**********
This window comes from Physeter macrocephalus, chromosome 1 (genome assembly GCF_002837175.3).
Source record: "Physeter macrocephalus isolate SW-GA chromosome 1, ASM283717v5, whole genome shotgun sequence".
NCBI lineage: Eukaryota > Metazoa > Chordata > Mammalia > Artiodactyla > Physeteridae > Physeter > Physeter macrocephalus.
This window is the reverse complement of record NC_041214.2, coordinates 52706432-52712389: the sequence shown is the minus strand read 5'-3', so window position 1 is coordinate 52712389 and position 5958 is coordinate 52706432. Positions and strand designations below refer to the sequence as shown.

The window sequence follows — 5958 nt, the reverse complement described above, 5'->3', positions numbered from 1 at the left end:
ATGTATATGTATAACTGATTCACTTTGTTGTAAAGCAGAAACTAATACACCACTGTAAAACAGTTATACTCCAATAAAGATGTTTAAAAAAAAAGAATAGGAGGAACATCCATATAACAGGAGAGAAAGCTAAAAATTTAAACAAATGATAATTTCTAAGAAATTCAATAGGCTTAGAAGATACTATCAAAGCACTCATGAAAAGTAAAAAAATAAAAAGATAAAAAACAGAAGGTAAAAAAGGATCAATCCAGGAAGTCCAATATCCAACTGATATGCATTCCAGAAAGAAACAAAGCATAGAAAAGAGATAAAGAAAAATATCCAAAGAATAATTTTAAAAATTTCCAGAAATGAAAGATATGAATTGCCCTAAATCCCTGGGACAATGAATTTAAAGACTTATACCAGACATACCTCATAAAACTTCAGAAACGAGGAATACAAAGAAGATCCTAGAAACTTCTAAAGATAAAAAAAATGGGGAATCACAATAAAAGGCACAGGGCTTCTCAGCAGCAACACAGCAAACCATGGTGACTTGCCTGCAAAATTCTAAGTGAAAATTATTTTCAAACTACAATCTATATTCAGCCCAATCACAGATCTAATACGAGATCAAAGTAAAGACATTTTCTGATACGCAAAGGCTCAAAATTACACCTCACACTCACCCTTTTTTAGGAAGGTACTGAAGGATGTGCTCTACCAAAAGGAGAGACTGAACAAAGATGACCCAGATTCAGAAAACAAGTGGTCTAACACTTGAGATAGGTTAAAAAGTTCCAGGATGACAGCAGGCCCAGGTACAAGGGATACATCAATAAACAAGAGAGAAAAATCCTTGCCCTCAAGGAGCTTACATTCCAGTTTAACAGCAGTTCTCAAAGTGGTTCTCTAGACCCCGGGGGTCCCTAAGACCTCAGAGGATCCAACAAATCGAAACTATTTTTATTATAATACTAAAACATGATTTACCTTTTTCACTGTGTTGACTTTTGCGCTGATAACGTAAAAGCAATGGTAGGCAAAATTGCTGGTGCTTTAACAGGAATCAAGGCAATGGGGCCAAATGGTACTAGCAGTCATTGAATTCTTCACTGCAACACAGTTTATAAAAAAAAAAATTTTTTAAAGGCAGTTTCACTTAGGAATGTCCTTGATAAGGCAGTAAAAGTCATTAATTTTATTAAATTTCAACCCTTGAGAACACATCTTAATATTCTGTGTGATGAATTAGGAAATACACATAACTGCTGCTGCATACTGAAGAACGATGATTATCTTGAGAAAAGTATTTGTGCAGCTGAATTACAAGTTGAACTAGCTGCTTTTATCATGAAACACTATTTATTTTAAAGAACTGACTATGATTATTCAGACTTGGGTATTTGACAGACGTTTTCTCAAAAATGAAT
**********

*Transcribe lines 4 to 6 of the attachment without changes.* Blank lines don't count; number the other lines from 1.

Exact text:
This window is the reverse complement of record NC_041214.2, coordinates 52706432-52712389: the sequence shown is the minus strand read 5'-3', so window position 1 is coordinate 52712389 and position 5958 is coordinate 52706432. Positions and strand designations below refer to the sequence as shown.

The window sequence follows — 5958 nt, the reverse complement described above, 5'->3', positions numbered from 1 at the left end:
ATGTATATGTATAACTGATTCACTTTGTTGTAAAGCAGAAACTAATACACCACTGTAAAACAGTTATACTCCAATAAAGATGTTTAAAAAAAAAGAATAGGAGGAACATCCATATAACAGGAGAGAAAGCTAAAAATTTAAACAAATGATAATTTCTAAGAAATTCAATAGGCTTAGAAGATACTATCAAAGCACTCATGAAAAGTAAAAAAATAAAAAGATAAAAAACAGAAGGTAAAAAAGGATCAATCCAGGAAGTCCAATATCCAACTGATATGCATTCCAGAAAGAAACAAAGCATAGAAAAGAGATAAAGAAAAATATCCAAAGAATAATTTTAAAAATTTCCAGAAATGAAAGATATGAATTGCCCTAAATCCCTGGGACAATGAATTTAAAGACTTATACCAGACATACCTCATAAAACTTCAGAAACGAGGAATACAAAGAAGATCCTAGAAACTTCTAAAGATAAAAAAAATGGGGAATCACAATAAAAGGCACAGGGCTTCTCAGCAGCAACACAGCAAACCATGGTGACTTGCCTGCAAAATTCTAAGTGAAAATTATTTTCAAACTACAATCTATATTCAGCCCAATCACAGATCTAATACGAGATCAAAGTAAAGACATTTTCTGATACGCAAAGGCTCAAAATTACACCTCACACTCACCCTTTTTTAGGAAGGTACTGAAGGATGTGCTCTACCAAAAGGAGAGACTGAACAAAGATGACCCAGATTCAGAAAACAAGTGGTCTAACACTTGAGATAGGTTAAAAAGTTCCAGGATGACAGCAGGCCCAGGTACAAGGGATACATCAATAAACAAGAGAGAAAAATCCTTGCCCTCAAGGAGCTTACATTCCAGTTTAACAGCAGTTCTCAAAGTGGTTCTCTAGACCCCGGGGGTCCCTAAGACCTCAGAGGATCCAACAAATCGAAACTATTTTTATTATAATACTAAAACATGATTTACCTTTTTCACTGTGTTGACTTTTGCGCTGATAACGTAAAAGCAATGGTAGGCAAAATTGCTGGTGCTTTAACAGGAATCAAGGCAATGGGGCCAAATGGTACTAGCAGTCATTGAATTCTTCACTGCAACACAGTTTATAAAAAAAAAAATTTTTTAAAGGCAGTTTCACTTAGGAATGTCCTTGATAAGGCAGTAAAAGTCATTAATTTTATTAAATTTCAACCCTTGAGAACACATCTTAATATTCTGTGTGATGAATTAGGAAATACACATAACTGCTGCTGCATACTGAAGAACGATGATTATCTTGAGAAAAGTATTTGTGCAGCTGAATTACAAGTTGAACTAGCTGCTTTTATCATGAAACACTATTTATTTTAAAGAACTGACTATGATTATTCAGACTTGGGTATTTGACAGACGTTTTCTCAAAAATGAAT